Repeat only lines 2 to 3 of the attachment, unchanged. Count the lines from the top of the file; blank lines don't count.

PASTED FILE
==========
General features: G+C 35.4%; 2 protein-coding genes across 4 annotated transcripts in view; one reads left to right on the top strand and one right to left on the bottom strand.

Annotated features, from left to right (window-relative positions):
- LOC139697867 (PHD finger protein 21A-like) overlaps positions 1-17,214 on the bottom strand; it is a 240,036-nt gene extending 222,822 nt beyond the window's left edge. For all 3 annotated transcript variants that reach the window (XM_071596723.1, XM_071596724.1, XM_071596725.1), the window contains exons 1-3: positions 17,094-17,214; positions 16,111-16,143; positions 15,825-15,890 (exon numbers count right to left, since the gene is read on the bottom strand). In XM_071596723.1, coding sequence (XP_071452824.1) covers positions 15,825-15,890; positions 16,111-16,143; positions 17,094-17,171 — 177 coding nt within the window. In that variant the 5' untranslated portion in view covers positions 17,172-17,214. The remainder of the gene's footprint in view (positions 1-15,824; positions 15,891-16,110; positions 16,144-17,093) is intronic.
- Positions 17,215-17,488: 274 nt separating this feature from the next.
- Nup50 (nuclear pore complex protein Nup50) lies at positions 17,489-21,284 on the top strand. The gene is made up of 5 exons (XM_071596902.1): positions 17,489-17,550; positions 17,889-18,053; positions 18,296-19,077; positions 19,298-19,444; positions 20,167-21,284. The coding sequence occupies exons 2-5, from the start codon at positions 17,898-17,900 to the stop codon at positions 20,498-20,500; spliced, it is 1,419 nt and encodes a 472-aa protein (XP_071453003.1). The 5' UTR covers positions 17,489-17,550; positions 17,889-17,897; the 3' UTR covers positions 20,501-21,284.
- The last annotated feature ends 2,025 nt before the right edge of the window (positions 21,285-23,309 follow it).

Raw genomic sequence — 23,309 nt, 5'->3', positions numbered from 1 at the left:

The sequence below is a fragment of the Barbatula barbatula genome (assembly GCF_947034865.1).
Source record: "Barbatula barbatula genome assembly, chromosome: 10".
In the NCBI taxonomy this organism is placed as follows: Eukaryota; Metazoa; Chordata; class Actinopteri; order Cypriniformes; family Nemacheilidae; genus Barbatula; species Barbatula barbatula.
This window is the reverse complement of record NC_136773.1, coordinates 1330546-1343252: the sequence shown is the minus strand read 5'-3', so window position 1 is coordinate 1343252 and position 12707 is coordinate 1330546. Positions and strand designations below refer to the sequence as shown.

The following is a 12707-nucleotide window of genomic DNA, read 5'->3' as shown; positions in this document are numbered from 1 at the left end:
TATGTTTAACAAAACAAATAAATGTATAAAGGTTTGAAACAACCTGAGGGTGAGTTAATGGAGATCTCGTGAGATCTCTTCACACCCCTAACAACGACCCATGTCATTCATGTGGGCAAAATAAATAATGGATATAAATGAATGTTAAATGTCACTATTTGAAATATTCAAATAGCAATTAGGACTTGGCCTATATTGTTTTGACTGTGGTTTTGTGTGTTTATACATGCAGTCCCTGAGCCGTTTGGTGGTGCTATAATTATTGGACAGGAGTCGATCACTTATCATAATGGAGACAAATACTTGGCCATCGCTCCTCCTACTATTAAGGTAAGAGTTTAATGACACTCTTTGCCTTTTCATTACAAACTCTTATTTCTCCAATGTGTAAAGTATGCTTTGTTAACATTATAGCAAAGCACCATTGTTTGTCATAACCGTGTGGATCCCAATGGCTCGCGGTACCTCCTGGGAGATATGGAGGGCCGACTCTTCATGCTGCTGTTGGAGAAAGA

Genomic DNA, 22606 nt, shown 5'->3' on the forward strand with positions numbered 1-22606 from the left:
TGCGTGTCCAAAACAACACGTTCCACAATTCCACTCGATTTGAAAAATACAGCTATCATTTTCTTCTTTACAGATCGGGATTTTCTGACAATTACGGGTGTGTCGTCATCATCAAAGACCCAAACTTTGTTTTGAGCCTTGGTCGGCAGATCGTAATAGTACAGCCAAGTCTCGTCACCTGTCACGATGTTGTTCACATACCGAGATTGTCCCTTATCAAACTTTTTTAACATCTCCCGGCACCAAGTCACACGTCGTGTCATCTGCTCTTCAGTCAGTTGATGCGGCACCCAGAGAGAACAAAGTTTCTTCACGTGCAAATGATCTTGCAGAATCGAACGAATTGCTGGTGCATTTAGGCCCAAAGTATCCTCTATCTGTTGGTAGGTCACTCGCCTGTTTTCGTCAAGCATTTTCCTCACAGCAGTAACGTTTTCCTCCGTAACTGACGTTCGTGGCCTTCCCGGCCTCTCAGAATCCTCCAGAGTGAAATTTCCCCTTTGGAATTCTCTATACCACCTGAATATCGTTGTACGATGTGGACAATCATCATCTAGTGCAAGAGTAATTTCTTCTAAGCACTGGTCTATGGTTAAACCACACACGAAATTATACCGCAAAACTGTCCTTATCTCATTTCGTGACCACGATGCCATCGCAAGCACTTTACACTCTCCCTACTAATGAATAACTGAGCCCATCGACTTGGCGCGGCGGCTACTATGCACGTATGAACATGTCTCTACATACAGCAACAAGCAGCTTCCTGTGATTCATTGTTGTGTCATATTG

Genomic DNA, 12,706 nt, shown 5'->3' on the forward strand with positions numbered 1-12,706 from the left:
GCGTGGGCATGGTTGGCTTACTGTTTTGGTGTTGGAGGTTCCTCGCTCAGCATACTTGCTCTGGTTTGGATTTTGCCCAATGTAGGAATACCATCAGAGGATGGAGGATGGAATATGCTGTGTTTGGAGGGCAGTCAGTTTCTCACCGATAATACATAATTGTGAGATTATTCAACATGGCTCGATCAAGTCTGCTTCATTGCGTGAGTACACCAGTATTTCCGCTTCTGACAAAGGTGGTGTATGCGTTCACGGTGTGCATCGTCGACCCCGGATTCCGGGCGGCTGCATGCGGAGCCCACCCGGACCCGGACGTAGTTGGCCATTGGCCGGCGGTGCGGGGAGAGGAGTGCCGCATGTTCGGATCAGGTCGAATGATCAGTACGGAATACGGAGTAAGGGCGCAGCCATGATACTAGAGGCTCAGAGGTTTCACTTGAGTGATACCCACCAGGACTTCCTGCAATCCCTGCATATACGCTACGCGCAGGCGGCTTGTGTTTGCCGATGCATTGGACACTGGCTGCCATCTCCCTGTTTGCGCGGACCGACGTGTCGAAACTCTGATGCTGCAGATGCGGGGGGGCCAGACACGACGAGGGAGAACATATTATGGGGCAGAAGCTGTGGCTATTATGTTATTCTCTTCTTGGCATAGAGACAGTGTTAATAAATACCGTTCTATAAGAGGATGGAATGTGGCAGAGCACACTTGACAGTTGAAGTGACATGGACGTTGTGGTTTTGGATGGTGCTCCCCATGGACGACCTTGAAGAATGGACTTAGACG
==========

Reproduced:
Annotated features, from left to right (window-relative positions):
- LOC139697867 (PHD finger protein 21A-like) overlaps positions 1-17,214 on the bottom strand; it is a 240,036-nt gene extending 222,822 nt beyond the window's left edge. For all 3 annotated transcript variants that reach the window (XM_071596723.1, XM_071596724.1, XM_071596725.1), the window contains exons 1-3: positions 17,094-17,214; positions 16,111-16,143; positions 15,825-15,890 (exon numbers count right to left, since the gene is read on the bottom strand). In XM_071596723.1, coding sequence (XP_071452824.1) covers positions 15,825-15,890; positions 16,111-16,143; positions 17,094-17,171 — 177 coding nt within the window. In that variant the 5' untranslated portion in view covers positions 17,172-17,214. The remainder of the gene's footprint in view (positions 1-15,824; positions 15,891-16,110; positions 16,144-17,093) is intronic.